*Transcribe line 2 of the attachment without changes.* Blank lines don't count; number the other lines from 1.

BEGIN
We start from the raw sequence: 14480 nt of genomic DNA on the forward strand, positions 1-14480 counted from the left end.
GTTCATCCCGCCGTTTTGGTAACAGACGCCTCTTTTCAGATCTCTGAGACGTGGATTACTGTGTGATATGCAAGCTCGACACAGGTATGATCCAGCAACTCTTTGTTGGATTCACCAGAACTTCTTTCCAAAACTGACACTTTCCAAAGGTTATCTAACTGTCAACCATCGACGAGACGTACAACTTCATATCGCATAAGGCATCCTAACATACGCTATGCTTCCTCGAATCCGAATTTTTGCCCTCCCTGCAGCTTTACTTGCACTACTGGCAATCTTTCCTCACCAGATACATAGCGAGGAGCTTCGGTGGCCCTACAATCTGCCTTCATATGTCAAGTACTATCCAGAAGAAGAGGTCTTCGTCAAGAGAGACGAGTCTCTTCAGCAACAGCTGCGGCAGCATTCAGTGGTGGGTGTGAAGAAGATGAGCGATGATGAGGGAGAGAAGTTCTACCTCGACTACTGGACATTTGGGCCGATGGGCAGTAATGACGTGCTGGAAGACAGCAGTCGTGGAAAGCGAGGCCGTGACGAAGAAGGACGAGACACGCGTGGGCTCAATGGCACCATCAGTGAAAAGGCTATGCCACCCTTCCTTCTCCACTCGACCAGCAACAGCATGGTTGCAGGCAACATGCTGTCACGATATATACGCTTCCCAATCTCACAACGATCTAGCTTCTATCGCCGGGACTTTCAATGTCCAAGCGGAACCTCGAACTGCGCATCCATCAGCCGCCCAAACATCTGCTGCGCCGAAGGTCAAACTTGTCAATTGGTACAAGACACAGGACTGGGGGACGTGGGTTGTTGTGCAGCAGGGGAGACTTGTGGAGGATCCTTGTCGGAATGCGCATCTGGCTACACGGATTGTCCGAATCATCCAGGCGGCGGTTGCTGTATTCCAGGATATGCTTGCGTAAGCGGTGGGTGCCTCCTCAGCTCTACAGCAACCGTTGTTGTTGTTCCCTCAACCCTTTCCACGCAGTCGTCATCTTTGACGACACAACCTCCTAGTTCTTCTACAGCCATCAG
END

GTTCATCCCGCCGTTTTGGTAACAGACGCCTCTTTTCAGATCTCTGAGACGTGGATTACTGTGTGATATGCAAGCTCGACACAGGTATGATCCAGCAACTCTTTGTTGGATTCACCAGAACTTCTTTCCAAAACTGACACTTTCCAAAGGTTATCTAACTGTCAACCATCGACGAGACGTACAACTTCATATCGCATAAGGCATCCTAACATACGCTATGCTTCCTCGAATCCGAATTTTTGCCCTCCCTGCAGCTTTACTTGCACTACTGGCAATCTTTCCTCACCAGATACATAGCGAGGAGCTTCGGTGGCCCTACAATCTGCCTTCATATGTCAAGTACTATCCAGAAGAAGAGGTCTTCGTCAAGAGAGACGAGTCTCTTCAGCAACAGCTGCGGCAGCATTCAGTGGTGGGTGTGAAGAAGATGAGCGATGATGAGGGAGAGAAGTTCTACCTCGACTACTGGACATTTGGGCCGATGGGCAGTAATGACGTGCTGGAAGACAGCAGTCGTGGAAAGCGAGGCCGTGACGAAGAAGGACGAGACACGCGTGGGCTCAATGGCACCATCAGTGAAAAGGCTATGCCACCCTTCCTTCTCCACTCGACCAGCAACAGCATGGTTGCAGGCAACATGCTGTCACGATATATACGCTTCCCAATCTCACAACGATCTAGCTTCTATCGCCGGGACTTTCAATGTCCAAGCGGAACCTCGAACTGCGCATCCATCAGCCGCCCAAACATCTGCTGCGCCGAAGGTCAAACTTGTCAATTGGTACAAGACACAGGACTGGGGGACGTGGGTTGTTGTGCAGCAGGGGAGACTTGTGGAGGATCCTTGTCGGAATGCGCATCTGGCTACACGGATTGTCCGAATCATCCAGGCGGCGGTTGCTGTATTCCAGGATATGCTTGCGTAAGCGGTGGGTGCCTCCTCAGCTCTACAGCAACCGTTGTTGTTGTTCCCTCAACCCTTTCCACGCAGTCGTCATCTTTGACGACACAACCTCCTAGTTCTTCTACAGCCATCAG